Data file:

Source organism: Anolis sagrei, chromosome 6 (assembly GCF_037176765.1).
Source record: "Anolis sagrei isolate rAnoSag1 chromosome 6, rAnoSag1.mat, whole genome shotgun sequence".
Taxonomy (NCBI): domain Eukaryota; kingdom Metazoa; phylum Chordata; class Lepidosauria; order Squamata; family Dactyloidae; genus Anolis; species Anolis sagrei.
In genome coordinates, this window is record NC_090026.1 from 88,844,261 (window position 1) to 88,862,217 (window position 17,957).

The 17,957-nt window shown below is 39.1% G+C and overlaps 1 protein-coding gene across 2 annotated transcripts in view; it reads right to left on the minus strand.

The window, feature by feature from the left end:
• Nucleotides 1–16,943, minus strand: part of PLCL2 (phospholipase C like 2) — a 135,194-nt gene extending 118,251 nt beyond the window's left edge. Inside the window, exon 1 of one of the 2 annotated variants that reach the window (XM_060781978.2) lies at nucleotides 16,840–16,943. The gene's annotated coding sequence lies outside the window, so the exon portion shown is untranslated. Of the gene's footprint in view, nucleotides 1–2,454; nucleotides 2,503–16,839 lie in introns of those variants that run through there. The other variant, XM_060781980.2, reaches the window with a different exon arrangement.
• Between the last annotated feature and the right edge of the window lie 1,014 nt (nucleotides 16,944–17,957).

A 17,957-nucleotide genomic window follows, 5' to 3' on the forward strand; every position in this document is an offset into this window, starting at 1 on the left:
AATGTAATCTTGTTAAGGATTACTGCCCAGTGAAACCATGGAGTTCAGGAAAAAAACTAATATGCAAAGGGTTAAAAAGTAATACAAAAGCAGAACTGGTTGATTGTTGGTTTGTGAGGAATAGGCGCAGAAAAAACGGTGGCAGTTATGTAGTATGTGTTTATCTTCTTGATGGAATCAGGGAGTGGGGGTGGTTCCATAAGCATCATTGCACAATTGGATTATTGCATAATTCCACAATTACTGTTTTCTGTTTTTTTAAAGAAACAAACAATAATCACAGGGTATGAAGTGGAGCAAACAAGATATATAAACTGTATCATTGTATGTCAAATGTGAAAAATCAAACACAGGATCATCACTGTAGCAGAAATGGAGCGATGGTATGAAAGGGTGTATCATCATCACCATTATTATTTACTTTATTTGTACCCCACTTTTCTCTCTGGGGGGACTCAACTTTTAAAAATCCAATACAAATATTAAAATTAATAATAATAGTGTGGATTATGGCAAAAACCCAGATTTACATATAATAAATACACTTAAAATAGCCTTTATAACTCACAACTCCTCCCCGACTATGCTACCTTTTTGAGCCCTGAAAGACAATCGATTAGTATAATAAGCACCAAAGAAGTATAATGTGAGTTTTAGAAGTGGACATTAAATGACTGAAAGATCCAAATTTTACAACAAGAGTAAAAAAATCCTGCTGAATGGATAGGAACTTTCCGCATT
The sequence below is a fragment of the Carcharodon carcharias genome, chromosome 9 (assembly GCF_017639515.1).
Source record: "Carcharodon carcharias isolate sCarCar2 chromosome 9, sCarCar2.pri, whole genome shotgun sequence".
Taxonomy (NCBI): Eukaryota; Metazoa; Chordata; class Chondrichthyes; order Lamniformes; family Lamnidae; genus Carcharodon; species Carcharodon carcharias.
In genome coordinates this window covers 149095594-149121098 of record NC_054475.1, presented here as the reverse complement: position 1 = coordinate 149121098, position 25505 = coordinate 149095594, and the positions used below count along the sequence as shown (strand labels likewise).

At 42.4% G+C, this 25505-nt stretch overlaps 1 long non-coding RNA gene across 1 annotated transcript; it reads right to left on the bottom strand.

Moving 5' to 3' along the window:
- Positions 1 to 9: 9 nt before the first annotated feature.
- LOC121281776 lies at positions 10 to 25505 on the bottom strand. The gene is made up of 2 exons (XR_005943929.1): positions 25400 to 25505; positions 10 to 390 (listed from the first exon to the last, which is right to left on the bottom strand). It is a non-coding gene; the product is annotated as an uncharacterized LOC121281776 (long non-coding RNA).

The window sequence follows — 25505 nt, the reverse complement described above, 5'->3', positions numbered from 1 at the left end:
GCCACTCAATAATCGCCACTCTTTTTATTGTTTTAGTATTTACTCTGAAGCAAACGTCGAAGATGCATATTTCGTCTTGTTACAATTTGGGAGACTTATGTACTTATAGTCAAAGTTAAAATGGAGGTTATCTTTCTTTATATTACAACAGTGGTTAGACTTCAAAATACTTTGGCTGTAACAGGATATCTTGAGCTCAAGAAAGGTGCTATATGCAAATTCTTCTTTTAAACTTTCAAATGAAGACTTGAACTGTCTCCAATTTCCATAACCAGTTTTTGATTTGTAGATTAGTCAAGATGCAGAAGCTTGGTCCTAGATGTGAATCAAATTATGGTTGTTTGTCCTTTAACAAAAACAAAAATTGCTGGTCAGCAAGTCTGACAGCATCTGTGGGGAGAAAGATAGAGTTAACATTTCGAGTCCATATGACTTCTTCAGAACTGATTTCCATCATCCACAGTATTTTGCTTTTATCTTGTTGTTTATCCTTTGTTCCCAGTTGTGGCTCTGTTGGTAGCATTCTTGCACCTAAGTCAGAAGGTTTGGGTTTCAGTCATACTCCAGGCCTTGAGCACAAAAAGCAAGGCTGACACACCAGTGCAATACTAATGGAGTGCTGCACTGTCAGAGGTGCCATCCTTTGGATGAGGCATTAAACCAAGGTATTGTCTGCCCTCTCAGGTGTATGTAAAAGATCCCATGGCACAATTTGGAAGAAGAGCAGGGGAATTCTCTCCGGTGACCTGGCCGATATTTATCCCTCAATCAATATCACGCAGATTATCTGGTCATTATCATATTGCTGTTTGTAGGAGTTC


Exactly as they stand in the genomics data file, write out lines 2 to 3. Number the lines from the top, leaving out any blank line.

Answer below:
Source record: "Anolis sagrei isolate rAnoSag1 chromosome 6, rAnoSag1.mat, whole genome shotgun sequence".
Taxonomy (NCBI): domain Eukaryota; kingdom Metazoa; phylum Chordata; class Lepidosauria; order Squamata; family Dactyloidae; genus Anolis; species Anolis sagrei.